Book Review: Entrepreneurial Economics: Bright Ideas from the Dismal Science, edited by Alexander Tabarrok
This collection of papers has a bunch of very good ideas.
The patent buyouts chapter shows how most patents could be put into the public domain (fixing some problems associated with monopoly) while also increasing the incentives for innovation (at least in areas such as drugs where the patent system works moderately well). Two minor weaknesses in the paper: it ought to explain why this is a better use of money than funding research directly (I expect this could be done by analyzing the incentives and track record of small startup drug companies versus nonprofit/government researchers). The joint randomization for substitutes works well if there’s unlimited money to buy patents, but if a patentholder can make joint patents too expensive to buy by falsely claiming that its patent is a substitute, then it’s hard to analyze whether problems result (although I’m fairly sure they could be dealt with).
The chapter on decision markets (aka idea futures) provides some hints on how many of the problems with democracy could be fixed. Hopefully this will encourage readers to seek out his more thorough argument.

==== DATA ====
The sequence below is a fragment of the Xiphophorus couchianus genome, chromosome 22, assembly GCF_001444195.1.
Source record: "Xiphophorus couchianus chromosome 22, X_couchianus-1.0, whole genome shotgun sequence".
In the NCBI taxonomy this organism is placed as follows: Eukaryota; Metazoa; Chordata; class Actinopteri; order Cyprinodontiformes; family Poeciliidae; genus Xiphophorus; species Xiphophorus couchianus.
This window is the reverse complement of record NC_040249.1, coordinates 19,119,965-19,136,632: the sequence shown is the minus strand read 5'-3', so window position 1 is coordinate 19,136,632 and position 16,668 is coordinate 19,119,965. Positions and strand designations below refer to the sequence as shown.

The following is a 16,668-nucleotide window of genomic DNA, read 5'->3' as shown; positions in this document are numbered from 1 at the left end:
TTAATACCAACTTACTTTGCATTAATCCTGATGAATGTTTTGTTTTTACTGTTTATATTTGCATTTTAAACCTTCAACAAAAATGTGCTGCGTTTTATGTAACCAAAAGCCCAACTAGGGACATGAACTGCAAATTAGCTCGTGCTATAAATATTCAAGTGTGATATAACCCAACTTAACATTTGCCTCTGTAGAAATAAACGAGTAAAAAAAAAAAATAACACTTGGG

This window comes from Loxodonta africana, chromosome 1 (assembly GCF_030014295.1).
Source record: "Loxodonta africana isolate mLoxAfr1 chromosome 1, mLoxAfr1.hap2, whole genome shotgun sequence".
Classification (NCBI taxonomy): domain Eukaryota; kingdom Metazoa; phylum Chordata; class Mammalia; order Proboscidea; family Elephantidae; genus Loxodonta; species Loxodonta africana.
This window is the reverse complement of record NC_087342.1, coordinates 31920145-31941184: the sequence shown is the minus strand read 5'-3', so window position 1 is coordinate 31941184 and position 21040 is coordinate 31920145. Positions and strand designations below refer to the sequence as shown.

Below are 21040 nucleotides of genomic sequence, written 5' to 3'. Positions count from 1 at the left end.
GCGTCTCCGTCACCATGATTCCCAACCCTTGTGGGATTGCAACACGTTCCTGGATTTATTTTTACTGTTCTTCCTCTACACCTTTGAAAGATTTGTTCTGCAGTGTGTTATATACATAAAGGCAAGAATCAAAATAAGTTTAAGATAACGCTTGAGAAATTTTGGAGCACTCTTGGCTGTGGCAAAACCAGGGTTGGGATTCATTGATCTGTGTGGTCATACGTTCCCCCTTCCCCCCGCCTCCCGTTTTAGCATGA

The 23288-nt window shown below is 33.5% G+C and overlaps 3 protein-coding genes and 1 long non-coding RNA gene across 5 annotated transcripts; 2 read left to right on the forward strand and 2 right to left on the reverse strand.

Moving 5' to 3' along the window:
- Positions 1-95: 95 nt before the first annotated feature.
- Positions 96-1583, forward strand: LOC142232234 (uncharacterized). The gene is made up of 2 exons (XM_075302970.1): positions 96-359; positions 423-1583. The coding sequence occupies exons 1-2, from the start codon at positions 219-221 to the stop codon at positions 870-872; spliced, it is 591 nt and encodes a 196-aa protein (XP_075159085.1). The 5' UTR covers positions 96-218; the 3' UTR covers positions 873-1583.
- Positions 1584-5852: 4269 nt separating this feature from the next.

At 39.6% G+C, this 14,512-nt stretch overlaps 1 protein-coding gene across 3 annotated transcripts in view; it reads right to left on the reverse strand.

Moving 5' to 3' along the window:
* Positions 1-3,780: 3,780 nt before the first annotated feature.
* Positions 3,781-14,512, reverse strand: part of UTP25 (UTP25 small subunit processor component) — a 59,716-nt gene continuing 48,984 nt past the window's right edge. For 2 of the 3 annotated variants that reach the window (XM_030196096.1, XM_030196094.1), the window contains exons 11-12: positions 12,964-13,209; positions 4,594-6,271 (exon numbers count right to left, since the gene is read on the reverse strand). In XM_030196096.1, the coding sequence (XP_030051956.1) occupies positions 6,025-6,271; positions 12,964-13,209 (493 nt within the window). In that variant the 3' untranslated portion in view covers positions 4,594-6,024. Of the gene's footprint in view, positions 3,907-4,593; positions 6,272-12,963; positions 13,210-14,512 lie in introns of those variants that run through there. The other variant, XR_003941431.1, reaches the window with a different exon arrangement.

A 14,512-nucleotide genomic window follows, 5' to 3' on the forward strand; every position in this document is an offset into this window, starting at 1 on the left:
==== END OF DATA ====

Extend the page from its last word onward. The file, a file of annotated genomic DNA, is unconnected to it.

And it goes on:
The time-consistent health insurance proposal describes a good free-market alternative solution to many of the problems that government-run insurance proposals claim to address.
The chapter on gene insurance would address additional problems with people born with genes that scare insurers, but only if it were possible to require buying this insurance prior before an infants genes get tested for defects. But it’s unclear how such a requirement can be enforced – it seems possible that a mother will often be able to get a fetus tested secretly before the government realizes it’s time for the child to get insured.
The section on organ shortages provides some interesting arguments that the medical establishment profits from the shortage of organs created by laws against the sale of organs.
The chapter on securities regulation is too longwinded but contains good evidence that competition between securities regulators will help investors.
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